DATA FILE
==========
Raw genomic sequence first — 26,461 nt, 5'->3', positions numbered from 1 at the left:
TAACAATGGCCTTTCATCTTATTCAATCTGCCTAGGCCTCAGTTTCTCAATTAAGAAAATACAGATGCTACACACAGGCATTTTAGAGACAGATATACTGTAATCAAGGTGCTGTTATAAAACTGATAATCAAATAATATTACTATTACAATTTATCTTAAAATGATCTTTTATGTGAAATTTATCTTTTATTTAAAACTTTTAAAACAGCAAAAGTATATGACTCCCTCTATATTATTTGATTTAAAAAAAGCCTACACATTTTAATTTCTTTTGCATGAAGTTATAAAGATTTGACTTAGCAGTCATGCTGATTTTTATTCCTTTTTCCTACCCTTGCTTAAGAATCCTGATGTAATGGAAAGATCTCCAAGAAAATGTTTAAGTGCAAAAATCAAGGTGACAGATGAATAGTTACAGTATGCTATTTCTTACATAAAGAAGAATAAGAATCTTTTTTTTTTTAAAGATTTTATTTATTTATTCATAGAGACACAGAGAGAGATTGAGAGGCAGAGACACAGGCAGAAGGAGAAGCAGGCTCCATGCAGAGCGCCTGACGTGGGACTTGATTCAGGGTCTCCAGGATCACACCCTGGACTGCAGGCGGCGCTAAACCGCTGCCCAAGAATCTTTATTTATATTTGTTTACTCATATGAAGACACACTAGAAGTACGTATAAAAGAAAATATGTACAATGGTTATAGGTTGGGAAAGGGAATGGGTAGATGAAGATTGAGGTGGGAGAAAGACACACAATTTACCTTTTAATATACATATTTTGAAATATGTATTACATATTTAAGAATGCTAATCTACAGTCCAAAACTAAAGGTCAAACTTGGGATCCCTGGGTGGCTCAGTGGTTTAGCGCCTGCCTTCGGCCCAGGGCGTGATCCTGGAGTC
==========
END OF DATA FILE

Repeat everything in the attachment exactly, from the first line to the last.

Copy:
Raw genomic sequence first — 26,461 nt, 5'->3', positions numbered from 1 at the left:
TAACAATGGCCTTTCATCTTATTCAATCTGCCTAGGCCTCAGTTTCTCAATTAAGAAAATACAGATGCTACACACAGGCATTTTAGAGACAGATATACTGTAATCAAGGTGCTGTTATAAAACTGATAATCAAATAATATTACTATTACAATTTATCTTAAAATGATCTTTTATGTGAAATTTATCTTTTATTTAAAACTTTTAAAACAGCAAAAGTATATGACTCCCTCTATATTATTTGATTTAAAAAAAGCCTACACATTTTAATTTCTTTTGCATGAAGTTATAAAGATTTGACTTAGCAGTCATGCTGATTTTTATTCCTTTTTCCTACCCTTGCTTAAGAATCCTGATGTAATGGAAAGATCTCCAAGAAAATGTTTAAGTGCAAAAATCAAGGTGACAGATGAATAGTTACAGTATGCTATTTCTTACATAAAGAAGAATAAGAATCTTTTTTTTTTTAAAGATTTTATTTATTTATTCATAGAGACACAGAGAGAGATTGAGAGGCAGAGACACAGGCAGAAGGAGAAGCAGGCTCCATGCAGAGCGCCTGACGTGGGACTTGATTCAGGGTCTCCAGGATCACACCCTGGACTGCAGGCGGCGCTAAACCGCTGCCCAAGAATCTTTATTTATATTTGTTTACTCATATGAAGACACACTAGAAGTACGTATAAAAGAAAATATGTACAATGGTTATAGGTTGGGAAAGGGAATGGGTAGATGAAGATTGAGGTGGGAGAAAGACACACAATTTACCTTTTAATATACATATTTTGAAATATGTATTACATATTTAAGAATGCTAATCTACAGTCCAAAACTAAAGGTCAAACTTGGGATCCCTGGGTGGCTCAGTGGTTTAGCGCCTGCCTTCGGCCCAGGGCGTGATCCTGGAGTC